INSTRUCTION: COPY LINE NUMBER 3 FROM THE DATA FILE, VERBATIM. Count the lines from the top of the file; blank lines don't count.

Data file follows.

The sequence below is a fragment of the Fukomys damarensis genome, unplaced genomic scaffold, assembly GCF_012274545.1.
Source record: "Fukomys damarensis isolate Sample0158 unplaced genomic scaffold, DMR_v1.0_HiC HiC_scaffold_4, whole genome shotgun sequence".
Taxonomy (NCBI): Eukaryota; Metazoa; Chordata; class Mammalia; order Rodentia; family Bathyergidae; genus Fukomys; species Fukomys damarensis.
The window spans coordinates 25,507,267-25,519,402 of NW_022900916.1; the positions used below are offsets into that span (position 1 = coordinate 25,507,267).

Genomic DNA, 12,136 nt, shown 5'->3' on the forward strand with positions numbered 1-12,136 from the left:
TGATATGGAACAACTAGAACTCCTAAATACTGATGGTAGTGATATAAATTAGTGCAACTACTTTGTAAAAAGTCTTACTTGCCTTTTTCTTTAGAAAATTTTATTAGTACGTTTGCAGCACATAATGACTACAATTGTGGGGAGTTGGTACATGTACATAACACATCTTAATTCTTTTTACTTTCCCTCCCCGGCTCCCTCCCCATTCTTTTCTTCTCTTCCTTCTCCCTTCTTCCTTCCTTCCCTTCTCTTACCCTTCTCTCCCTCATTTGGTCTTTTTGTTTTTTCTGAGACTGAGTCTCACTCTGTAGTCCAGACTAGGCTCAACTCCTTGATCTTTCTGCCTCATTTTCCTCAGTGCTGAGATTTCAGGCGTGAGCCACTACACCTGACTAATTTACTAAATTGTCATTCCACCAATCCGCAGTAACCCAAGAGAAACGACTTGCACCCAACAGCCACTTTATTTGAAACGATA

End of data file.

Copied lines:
Taxonomy (NCBI): Eukaryota; Metazoa; Chordata; class Mammalia; order Rodentia; family Bathyergidae; genus Fukomys; species Fukomys damarensis.